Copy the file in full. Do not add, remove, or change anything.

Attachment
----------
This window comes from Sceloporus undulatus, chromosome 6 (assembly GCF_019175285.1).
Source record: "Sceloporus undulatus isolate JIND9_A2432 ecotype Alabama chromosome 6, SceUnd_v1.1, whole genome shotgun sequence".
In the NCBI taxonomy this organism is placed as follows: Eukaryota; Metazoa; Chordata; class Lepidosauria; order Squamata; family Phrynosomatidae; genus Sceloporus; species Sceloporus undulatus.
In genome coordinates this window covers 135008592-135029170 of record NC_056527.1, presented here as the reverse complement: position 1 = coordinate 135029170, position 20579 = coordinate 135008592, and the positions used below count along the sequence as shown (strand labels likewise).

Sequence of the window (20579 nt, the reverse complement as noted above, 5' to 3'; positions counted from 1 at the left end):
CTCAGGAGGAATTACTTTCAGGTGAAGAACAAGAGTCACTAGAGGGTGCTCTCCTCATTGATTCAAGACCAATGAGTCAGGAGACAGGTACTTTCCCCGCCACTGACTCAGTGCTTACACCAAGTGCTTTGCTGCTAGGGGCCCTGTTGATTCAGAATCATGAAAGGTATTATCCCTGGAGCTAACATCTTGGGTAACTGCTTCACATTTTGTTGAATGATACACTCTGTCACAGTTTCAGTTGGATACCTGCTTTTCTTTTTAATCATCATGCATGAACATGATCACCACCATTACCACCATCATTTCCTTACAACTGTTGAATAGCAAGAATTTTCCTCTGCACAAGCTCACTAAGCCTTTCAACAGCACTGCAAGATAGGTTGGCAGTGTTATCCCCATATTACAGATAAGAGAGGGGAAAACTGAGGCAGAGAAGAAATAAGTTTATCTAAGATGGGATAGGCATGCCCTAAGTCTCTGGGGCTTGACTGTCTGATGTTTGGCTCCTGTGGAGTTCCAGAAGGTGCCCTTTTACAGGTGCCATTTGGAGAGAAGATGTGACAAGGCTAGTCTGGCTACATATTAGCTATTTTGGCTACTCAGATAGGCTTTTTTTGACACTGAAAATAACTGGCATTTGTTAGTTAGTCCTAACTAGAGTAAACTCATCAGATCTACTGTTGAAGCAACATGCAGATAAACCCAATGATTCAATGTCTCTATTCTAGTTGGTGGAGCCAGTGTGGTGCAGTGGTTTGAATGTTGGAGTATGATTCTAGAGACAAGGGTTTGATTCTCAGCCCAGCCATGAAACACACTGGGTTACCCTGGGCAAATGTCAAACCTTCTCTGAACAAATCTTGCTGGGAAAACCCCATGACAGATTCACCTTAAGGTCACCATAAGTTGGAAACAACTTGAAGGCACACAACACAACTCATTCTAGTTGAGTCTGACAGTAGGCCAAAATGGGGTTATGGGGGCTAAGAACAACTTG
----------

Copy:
This window comes from Sceloporus undulatus, chromosome 6 (assembly GCF_019175285.1).
Source record: "Sceloporus undulatus isolate JIND9_A2432 ecotype Alabama chromosome 6, SceUnd_v1.1, whole genome shotgun sequence".
In the NCBI taxonomy this organism is placed as follows: Eukaryota; Metazoa; Chordata; class Lepidosauria; order Squamata; family Phrynosomatidae; genus Sceloporus; species Sceloporus undulatus.
In genome coordinates this window covers 135008592-135029170 of record NC_056527.1, presented here as the reverse complement: position 1 = coordinate 135029170, position 20579 = coordinate 135008592, and the positions used below count along the sequence as shown (strand labels likewise).

Sequence of the window (20579 nt, the reverse complement as noted above, 5' to 3'; positions counted from 1 at the left end):
CTCAGGAGGAATTACTTTCAGGTGAAGAACAAGAGTCACTAGAGGGTGCTCTCCTCATTGATTCAAGACCAATGAGTCAGGAGACAGGTACTTTCCCCGCCACTGACTCAGTGCTTACACCAAGTGCTTTGCTGCTAGGGGCCCTGTTGATTCAGAATCATGAAAGGTATTATCCCTGGAGCTAACATCTTGGGTAACTGCTTCACATTTTGTTGAATGATACACTCTGTCACAGTTTCAGTTGGATACCTGCTTTTCTTTTTAATCATCATGCATGAACATGATCACCACCATTACCACCATCATTTCCTTACAACTGTTGAATAGCAAGAATTTTCCTCTGCACAAGCTCACTAAGCCTTTCAACAGCACTGCAAGATAGGTTGGCAGTGTTATCCCCATATTACAGATAAGAGAGGGGAAAACTGAGGCAGAGAAGAAATAAGTTTATCTAAGATGGGATAGGCATGCCCTAAGTCTCTGGGGCTTGACTGTCTGATGTTTGGCTCCTGTGGAGTTCCAGAAGGTGCCCTTTTACAGGTGCCATTTGGAGAGAAGATGTGACAAGGCTAGTCTGGCTACATATTAGCTATTTTGGCTACTCAGATAGGCTTTTTTTGACACTGAAAATAACTGGCATTTGTTAGTTAGTCCTAACTAGAGTAAACTCATCAGATCTACTGTTGAAGCAACATGCAGATAAACCCAATGATTCAATGTCTCTATTCTAGTTGGTGGAGCCAGTGTGGTGCAGTGGTTTGAATGTTGGAGTATGATTCTAGAGACAAGGGTTTGATTCTCAGCCCAGCCATGAAACACACTGGGTTACCCTGGGCAAATGTCAAACCTTCTCTGAACAAATCTTGCTGGGAAAACCCCATGACAGATTCACCTTAAGGTCACCATAAGTTGGAAACAACTTGAAGGCACACAACACAACTCATTCTAGTTGAGTCTGACAGTAGGCCAAAATGGGGTTATGGGGGCTAAGAACAACTTG